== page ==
Throughout Timber Pines, Annie Faliero is known as the Bocce Queen. She might rightly be dubbed the Bocce Queen Mum. She's 93.
Faliero doesn't weigh a lot more than 93 pounds — diminutive as a bird, but a savvy old bird. She captains the Easy, Easy bocce team, which will roll for the Timber Pines championship Monday and Tuesday at what's known among 10 community teams as their Super Bowl.
They've been pursuing the honor since the bocce season opened in October. Easy, Easy eliminated its competitor in the semifinals two weeks ago, by a score of 12-4, after winning its quarterfinal match 12-2.
Faliero says she picked up the game, "oh, I don't know, 15 to 20 years ago."
Her pursuit came on the heels of winning trophies in traditional indoor lane bowling in her native Clarence, N.Y., near Buffalo. She bowled with a 16-pound ball.
"I think that's what ruined my shoulders," she said, noting recent pain-alleviating cortisone shots. And in lane bowling, "I had such a hard slide." For that, she underwent two knee replacements.
Sixteen-pound-ball bowling was out of the question when she and her late husband moved to Hernando County 24 years ago. After watching residents play bocce in Timber Pines, Faliero said, "I just wanted to get into anything athletic."
She took up the Italian version of lawn bowling, as well as golf, but had to give up the latter just over a year ago because of physical constraints.
"Of course, Mr. Arthritis is no friend of mine," she pointed out.
Yet, she perseveres. Of bocce league play, she noted: "Every Thursday, you know you've got a place to go."
"You meet so many wonderful people — the comradeship, the friendship," she said of her devotion to the game.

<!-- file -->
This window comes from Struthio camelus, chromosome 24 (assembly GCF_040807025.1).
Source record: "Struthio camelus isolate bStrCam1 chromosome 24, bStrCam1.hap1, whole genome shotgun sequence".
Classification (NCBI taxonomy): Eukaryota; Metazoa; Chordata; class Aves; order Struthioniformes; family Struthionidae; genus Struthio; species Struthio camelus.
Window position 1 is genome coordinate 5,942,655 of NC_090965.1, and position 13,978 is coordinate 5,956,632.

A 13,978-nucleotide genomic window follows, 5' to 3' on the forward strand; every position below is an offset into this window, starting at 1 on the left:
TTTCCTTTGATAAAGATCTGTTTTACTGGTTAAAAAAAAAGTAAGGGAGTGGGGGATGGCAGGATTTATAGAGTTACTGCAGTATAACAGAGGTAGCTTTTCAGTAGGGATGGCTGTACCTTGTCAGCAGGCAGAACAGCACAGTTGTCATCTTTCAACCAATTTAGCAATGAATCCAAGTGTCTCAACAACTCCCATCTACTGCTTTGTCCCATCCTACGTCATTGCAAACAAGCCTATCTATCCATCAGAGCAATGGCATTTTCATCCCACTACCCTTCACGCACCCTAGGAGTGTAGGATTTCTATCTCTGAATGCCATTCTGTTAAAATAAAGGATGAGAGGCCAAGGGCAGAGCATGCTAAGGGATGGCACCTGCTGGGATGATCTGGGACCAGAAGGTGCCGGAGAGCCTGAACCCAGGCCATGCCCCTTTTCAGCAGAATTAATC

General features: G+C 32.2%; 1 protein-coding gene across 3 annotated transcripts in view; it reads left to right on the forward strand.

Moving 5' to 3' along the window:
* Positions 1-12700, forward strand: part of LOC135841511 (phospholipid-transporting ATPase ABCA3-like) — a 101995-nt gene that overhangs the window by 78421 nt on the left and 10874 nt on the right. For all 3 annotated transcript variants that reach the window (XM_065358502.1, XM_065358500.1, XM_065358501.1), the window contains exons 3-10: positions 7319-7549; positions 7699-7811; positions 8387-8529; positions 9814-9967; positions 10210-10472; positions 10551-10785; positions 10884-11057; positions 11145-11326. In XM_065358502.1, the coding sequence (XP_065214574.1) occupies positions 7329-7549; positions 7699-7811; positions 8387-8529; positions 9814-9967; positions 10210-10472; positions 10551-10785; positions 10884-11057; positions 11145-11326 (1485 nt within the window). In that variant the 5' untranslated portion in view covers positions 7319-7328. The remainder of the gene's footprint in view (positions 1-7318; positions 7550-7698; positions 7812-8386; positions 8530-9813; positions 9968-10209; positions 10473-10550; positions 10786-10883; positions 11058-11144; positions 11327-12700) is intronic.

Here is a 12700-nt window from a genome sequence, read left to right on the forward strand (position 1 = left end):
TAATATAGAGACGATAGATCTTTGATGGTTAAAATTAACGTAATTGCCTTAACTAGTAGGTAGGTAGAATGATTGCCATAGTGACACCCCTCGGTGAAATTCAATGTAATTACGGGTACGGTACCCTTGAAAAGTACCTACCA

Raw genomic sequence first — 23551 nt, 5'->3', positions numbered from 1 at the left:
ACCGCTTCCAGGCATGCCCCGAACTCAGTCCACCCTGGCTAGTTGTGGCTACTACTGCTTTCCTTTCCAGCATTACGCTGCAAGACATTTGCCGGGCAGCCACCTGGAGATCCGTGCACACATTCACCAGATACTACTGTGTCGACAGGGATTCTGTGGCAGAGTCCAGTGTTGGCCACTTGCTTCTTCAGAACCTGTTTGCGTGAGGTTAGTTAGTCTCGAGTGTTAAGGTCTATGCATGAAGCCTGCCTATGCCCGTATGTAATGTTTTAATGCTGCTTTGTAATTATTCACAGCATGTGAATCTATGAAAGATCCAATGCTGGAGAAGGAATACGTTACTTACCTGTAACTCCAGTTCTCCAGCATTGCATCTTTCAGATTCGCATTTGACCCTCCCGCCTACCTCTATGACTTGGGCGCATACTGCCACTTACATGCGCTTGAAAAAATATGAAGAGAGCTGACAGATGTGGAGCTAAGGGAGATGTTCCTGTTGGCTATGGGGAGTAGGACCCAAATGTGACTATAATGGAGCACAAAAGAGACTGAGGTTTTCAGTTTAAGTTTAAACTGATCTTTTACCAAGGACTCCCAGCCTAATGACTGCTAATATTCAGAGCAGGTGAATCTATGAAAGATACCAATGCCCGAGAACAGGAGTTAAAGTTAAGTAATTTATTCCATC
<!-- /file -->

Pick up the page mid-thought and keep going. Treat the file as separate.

Supporting that claim, in a practice round Thursday, team member Sandy Rodgers on the sideline cheered, "Dead-eye Dan!"
Faliero had tossed out the pallino, the target ball, slightly larger than a golf ball. Then she effortlessly and perfectly bowled her bocce ball, a sphere of about 3 pounds, somewhat larger than a softball, which kissed the pallino. The throw was a point in the making if a competitor didn't get closer to the target or knock aside her bocce.
Faliero says bocce is more a game of strategy than stamina or strength.
"All challenges are where the pallino is. You shouldn't go past it. It's better to stay in front of it so you can block the opponent's ball. Sometimes they measure it by a hair."
Indeed, as teammate Rodgers, 67, cast a bowl, a volunteer referee called out: "By a whisker."
Captain Faliero watched without response as Rodgers edged her out. It's what she expects of her team members.
"Playing with her, you better be on your toes," said team member Herb Rodgers, 71, husband of Sandy. He's pleased when an opposing player steps on the court, saying, "Oh, no, Annie again."
Sandy Rodgers concurred.
"She is deadly in her aim," she said, "and other teams quake when she takes aim at the pallino."
Said teammate Dave Walsh, 67 and "the baby" of the quartet: "Playing with (Faliero) is a wish come true. She's an inspiration to all of us."
The men maintain Faliero doesn't so much coach as advise. She doesn't criticize their errant bowls, but suggests how to improve. And she doesn't care so much whether the team wins or loses, but that team members try their best.
Faliero has readied herself for this week's tournament finals. Having struggled with several health issues over the winter that she has now seemingly overcome, last week she bowed to the need for medication for her shoulders. The joints are bone against bone, she said. She accepted painful cortisone injections. A referee joshed that he might disqualify her for being "on drugs."
Faliero concedes she's got a reputation.
"Annie's still the champ, but …," she drifts off, then muses: "I used to be."
Contemplating the upcoming finals, she takes a deep breath and adds: "I'm stubborn."
As she talks courtside, Faliero lets a teammate know she's paying attention as he throws the bocce during practice.
"I'm watching," she calls out.
Beth Gray can be reached at email@example.com.